Chore Chart

Whistle While Your Kids Work

Tired of asking your kids to take out the garbage or do the dishes and getting no response? Well, instead of having to ask all the time, start a chore chart- a chart that has the children’s names at the top running horizontally and the chores listed vertically. Chores might include taking out the garbage, doing the dishes, cleaning their room, yard work or putting laundry in the laundry room. Each chore has to be done just once a week. Anything more is unrealistic. After the children complete each chore, they can put a check mark on the chore chart.

Just fill in the names of your children and their weekly chores (examples include yard work, doing dishes, cleaning their room, taking out the garbage or doing laundry). Once you have filled out the chart, just print it and hang it up on the family bulletin board or refrigerator.

Instant Insight on Making Your Chore Chart Work

Now that you’ve got your chore chart designed and printed, here are a few tips to get things started.

Yard Work

  • One day of yard work each week is plenty. A good day to do yard work is Saturday. Start early in the morning during summer months when it’s not so hot.
  • Instead of a specific amount of time to work, give them a project or area that needs to be completed. Try to limit yard work to one hour; ½ hour for younger children.
  • Work with your children so they’ll learn to do the tasks properly and safely.
  • Be careful not to let young children operate machinery or sharp equipment.
  • Give them tasks that they can easily accomplish, such as raking leaves or weeding.
  • Teach them life lessons as they work. For example, when you are weeding, ask them “What happens when we don’t pull the weeds out of the flowers?” (It will choke out the good stuff and the flowers will die.) “Well, the same thing goes for us when we don’t keep our lives clear of bad things, like saying mean things, smoking or drinking¾ then we can really get hurt.”
  • Whistle while you work!

Helping with Dinner & Washing Dishes

  • This chore should be limited to one or two times a week (depending on how many children you have to rotate).
  • Most kids can start washing dishes around age 4 or 5 (but don’t include your fine china in this!).
  • This task includes setting the table, clearing the table, putting leftovers in the refrigerator, rinsing dishes and putting them in the dishwasher, and wiping off the kitchen counter and table.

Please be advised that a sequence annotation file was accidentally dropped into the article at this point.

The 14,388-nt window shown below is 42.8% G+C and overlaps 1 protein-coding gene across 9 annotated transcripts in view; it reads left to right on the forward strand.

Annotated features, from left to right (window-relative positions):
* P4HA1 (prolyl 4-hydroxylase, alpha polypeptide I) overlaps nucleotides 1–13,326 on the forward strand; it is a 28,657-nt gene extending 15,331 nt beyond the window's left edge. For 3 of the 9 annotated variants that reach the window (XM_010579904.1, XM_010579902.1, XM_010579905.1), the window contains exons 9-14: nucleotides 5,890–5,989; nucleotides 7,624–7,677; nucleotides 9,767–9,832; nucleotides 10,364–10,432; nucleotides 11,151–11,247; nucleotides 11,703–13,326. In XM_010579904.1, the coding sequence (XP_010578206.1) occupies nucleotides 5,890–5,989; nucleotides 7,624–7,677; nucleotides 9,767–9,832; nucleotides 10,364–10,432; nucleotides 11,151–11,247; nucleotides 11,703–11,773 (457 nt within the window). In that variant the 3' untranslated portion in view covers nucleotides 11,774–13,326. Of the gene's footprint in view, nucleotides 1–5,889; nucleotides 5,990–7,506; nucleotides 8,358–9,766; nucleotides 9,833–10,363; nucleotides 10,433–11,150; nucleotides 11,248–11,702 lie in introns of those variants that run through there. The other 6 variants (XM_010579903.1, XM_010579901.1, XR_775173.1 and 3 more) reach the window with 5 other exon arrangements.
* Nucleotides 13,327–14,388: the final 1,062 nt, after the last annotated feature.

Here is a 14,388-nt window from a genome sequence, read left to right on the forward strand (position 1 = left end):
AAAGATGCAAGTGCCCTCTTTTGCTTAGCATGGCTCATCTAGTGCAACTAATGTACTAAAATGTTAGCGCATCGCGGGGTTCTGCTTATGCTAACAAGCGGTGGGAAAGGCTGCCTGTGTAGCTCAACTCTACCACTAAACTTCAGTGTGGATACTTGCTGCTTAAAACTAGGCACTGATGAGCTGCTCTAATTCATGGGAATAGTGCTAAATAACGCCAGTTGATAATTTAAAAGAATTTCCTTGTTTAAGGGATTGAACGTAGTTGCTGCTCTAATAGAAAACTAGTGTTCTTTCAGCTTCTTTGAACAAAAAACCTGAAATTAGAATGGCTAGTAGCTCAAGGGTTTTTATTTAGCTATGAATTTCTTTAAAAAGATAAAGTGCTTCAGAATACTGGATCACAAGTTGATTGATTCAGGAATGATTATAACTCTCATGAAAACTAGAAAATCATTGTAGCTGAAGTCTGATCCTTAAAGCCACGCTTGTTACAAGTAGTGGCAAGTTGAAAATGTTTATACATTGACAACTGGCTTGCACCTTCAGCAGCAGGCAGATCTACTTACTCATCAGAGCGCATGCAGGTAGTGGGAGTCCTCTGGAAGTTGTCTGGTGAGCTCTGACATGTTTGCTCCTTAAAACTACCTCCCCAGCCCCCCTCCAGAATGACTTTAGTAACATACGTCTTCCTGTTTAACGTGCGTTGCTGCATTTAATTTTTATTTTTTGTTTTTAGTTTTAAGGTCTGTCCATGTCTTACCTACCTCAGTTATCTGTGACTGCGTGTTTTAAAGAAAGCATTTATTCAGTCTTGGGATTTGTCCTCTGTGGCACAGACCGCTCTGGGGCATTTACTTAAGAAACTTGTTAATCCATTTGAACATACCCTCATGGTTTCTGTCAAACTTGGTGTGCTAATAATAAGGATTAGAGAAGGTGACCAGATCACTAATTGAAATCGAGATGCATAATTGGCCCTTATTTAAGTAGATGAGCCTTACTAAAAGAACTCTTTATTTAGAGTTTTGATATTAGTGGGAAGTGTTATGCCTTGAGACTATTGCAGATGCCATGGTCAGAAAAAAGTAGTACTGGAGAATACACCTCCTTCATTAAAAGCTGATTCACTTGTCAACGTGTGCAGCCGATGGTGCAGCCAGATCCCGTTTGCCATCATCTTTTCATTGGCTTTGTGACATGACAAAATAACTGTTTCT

• Dad and Mom may want to pitch in if there are a lot of dishes to do.

Taking Out Garbage

  • This chore should be limited to one or two times a week (depending on how many children you have to rotate).
  • Most children can do this on their own by the time they are five years old.

Cleaning Room

  • This should only take place once a week (Realistically, it’s probably not going to happen more than that!).
  • Even toddlers can learn to put things away.
  • Cleaning their room does not mean shoving stuff under the bed or into the closet. It means that the bed is made neatly; clothes are hung up in the closet and dirty clothes are put in the basket; and sports equipment, games, dolls and books should be off the floor and put away.


  • Laundry should happen once a week. Saturday is usually a good day for this when the kids are not in school.
  • At around age 4 or 5, children can start putting dirty clothes in the basket, taking them to laundry room, sorting by colors and then putting clothes back in their drawer or closet.

So what’s the incentive?

Allowance. If the children complete all their chores for the week, they get their allowance on Saturday. If they don’t finish their work, no allowance.

You may want to begin by giving 50 cents for each year of age. For example, a 10-year-old would receive $5 a week. Allowance should only be given based on these specific chores that are assigned to your child¾it’s not just a handout, it’s earned.

But don’t stop there…

Help your child to understand the importance of what we do with our money as well. Teaching children how to use money wisely can be difficult. It helps to use a very visual, hands-on method. Here’s how it works:

Each child receives three mason jars. When they get their allowance, they divide up the money between the jars. One jar is for spending, one is for church and the final jar is for savings. They put half of their allowance in savings, at least 10 percent for church and the rest for spending. We want our kids to know that money is not just for buying things for ourselves, but should also be used to help others. So give it a try. Help your children learn the fun of spending, the reward of saving and the joy of giving.

Allowance Jar Tips

  • To make dividing the allowances into jars easier, mom and dad should keep some quarters and one dollar bills around.
  • When giving your children their allowances, show them their completed chart to reinforce their job well done.
  • To help with both counting skills and responsibility, let your children divide their allowances between the jars themselves.
  • Consider keeping little “banking” sheets in the jars to keep track of deposits. This will help the children see how their money is being saved and will teach them basic financial management skills.